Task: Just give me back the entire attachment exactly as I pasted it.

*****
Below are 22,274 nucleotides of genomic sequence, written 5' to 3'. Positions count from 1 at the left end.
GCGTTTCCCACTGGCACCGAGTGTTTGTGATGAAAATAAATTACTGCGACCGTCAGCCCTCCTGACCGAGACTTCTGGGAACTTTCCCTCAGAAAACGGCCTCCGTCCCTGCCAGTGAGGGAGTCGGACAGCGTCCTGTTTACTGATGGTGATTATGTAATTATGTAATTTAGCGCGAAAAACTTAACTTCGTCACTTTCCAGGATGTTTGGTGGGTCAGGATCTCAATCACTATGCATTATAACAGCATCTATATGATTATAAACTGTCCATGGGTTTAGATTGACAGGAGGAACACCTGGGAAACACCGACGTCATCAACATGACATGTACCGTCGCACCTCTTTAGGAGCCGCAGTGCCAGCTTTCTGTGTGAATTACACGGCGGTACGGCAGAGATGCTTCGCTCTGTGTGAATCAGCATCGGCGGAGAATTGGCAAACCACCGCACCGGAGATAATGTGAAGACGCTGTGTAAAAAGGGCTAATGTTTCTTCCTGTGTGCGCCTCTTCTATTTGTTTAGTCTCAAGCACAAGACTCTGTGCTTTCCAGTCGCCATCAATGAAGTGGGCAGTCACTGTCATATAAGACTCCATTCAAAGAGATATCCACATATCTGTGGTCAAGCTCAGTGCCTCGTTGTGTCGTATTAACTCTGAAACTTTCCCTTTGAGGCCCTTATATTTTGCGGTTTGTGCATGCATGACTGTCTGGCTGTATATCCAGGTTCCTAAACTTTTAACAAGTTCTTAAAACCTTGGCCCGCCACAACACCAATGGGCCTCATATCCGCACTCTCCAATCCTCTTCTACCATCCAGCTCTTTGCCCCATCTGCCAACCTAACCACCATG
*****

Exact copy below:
Below are 22,274 nucleotides of genomic sequence, written 5' to 3'. Positions count from 1 at the left end.
GCGTTTCCCACTGGCACCGAGTGTTTGTGATGAAAATAAATTACTGCGACCGTCAGCCCTCCTGACCGAGACTTCTGGGAACTTTCCCTCAGAAAACGGCCTCCGTCCCTGCCAGTGAGGGAGTCGGACAGCGTCCTGTTTACTGATGGTGATTATGTAATTATGTAATTTAGCGCGAAAAACTTAACTTCGTCACTTTCCAGGATGTTTGGTGGGTCAGGATCTCAATCACTATGCATTATAACAGCATCTATATGATTATAAACTGTCCATGGGTTTAGATTGACAGGAGGAACACCTGGGAAACACCGACGTCATCAACATGACATGTACCGTCGCACCTCTTTAGGAGCCGCAGTGCCAGCTTTCTGTGTGAATTACACGGCGGTACGGCAGAGATGCTTCGCTCTGTGTGAATCAGCATCGGCGGAGAATTGGCAAACCACCGCACCGGAGATAATGTGAAGACGCTGTGTAAAAAGGGCTAATGTTTCTTCCTGTGTGCGCCTCTTCTATTTGTTTAGTCTCAAGCACAAGACTCTGTGCTTTCCAGTCGCCATCAATGAAGTGGGCAGTCACTGTCATATAAGACTCCATTCAAAGAGATATCCACATATCTGTGGTCAAGCTCAGTGCCTCGTTGTGTCGTATTAACTCTGAAACTTTCCCTTTGAGGCCCTTATATTTTGCGGTTTGTGCATGCATGACTGTCTGGCTGTATATCCAGGTTCCTAAACTTTTAACAAGTTCTTAAAACCTTGGCCCGCCACAACACCAATGGGCCTCATATCCGCACTCTCCAATCCTCTTCTACCATCCAGCTCTTTGCCCCATCTGCCAACCTAACCACCATG